Veteran gives KC-46A stamp of approval

Kareem Foster is one of the last people “to put eyes on” each KC-46A Pegasus before delivery. It’s a responsibility that energizes the 20-year Army veteran and his team.

May 31, 2022 in Defense

Seeing a new KC-46A Pegaus take off – from Boeing’s final assemby facilities in the Seattle area – to one of the tanker’s five U.S. Air Force operating bases, “always puts a smile on my face,” said Boeing’s Kareem Foster.

It’s dawn in the Pacific Northwest, a time when commuters often bemoan Seattle’s notorious traffic. Yet as Kareem Foster makes his way to work, he couldn’t be in a better mood. It’s delivery day.

“My heart is pumping on the way in,” Foster said, referring to those early mornings when he knows he’ll help turn over the “keys” to another all-new U.S. Air Force KC-46A Pegasus tanker aircraft, more than 50 of which Boeing has already delivered. “I’m stoked. I just can’t wait to get in and give that final review.”

As a quality-assurance manager, based at Boeing’s Military Delivery Center in Seattle, Foster is one of the many teammates who support the KC-46 program and who work to ensure a perfect product. However, Foster is one of the last Boeing employees “to put eyes” on each tanker aircraft the Air Force receives. Having served in the U.S. Army for 20 years, he knows that the warfighter is counting on him to deliver first-time quality.

Following his military career, Kareem Foster completed a Boeing-sponsored program that helped him transition to the aerospace industry. He later used his military and Boeing benefits to earn a bachelor’s degree in aeronautical science maintenance. Today, he leads a KC-46 Quality team.

“No detail is too small,” Foster said of the final inspections he and his team conduct in the days leading up to delivery. “We are looking to make sure the aircraft is safe and 100 percent ready to do its mission, but if a window is dirty, we take care of that too. We having nothing but the highest standards for every aircraft we build.”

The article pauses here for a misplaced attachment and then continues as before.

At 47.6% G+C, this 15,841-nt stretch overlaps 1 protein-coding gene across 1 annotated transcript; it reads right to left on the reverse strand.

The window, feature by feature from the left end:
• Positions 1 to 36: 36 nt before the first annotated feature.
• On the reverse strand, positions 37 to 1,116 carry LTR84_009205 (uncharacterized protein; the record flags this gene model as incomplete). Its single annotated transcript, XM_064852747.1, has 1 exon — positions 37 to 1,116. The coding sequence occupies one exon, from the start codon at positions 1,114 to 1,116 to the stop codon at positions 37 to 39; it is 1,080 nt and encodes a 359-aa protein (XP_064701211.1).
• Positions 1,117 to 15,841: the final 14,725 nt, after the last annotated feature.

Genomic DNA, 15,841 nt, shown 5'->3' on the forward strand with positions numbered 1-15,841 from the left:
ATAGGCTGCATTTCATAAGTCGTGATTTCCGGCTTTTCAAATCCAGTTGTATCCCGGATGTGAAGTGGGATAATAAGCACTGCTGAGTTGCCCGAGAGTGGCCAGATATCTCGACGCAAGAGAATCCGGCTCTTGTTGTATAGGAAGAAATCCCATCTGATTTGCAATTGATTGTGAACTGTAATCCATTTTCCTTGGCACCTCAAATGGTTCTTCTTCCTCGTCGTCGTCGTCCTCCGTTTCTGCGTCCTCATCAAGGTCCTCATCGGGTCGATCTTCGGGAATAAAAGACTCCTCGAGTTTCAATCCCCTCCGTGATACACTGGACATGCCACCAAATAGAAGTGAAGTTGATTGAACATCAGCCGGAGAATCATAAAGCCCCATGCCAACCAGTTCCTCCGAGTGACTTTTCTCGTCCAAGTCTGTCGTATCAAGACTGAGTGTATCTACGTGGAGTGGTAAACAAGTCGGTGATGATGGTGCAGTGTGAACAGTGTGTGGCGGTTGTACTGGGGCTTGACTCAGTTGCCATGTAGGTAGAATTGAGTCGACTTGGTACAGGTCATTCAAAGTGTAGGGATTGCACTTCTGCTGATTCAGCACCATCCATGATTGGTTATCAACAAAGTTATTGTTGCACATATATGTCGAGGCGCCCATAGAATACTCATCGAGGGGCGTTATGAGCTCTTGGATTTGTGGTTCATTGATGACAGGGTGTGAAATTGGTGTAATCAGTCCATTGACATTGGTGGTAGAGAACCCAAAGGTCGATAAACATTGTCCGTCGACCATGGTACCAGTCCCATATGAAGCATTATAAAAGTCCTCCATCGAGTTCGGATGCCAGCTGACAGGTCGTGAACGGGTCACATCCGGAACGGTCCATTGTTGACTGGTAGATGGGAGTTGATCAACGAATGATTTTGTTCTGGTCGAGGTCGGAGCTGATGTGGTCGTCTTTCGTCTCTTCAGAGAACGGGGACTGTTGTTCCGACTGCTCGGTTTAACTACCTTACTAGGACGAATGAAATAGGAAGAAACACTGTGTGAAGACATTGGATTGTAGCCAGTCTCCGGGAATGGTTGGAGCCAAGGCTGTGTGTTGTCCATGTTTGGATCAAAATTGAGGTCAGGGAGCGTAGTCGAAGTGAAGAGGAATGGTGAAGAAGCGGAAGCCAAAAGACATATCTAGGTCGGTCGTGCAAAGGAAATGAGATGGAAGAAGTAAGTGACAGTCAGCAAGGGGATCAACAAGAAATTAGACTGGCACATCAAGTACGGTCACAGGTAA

Like Foster, many Boeing employees who support KC-46 production and ramp operations spent time in the military. “We are like a family,” he explained. “That sense of cohesion between Quality and Operations and the flight-line team is a lot like that cohesion we had in the military. These are people who are highly educated, highly disciplined and highly motivated.”

About 15% of Boeing’s U.S.-based workforce self-identify as veterans. The company has contributed more than $54 million during the past five years to programs that serve veterans globally.

Now that Foster is with Boeing, he often encourages other veterans to look at what the company offers. “I tell them there are endless opportunities here, things that other companies don’t offer,” Foster said. “If you work hard enough, you can be whatever you want.”

As for Foster, the thrills don’t end when an Air Force crew flies away with its newest KC-46A – though that does “put a smile” on his face. Nothing stops him in his tracks like seeing the aircraft he supports serving the men and women in uniform. 

“Whenever I spot a KC-46 in the news, I try to find the tail number to see what part I might have had in it,” he said. “This aircraft is a great addition to the Air Force. It’s pretty exciting seeing it flying around the world doing exactly what we built it to do.”

You can learn more about Boeing’s KC-46 program and see examples of the KC-46A in action around the globe.

And to learn more about joining the Boeing team, visit Careers at Boeing.

By Elaine Brabant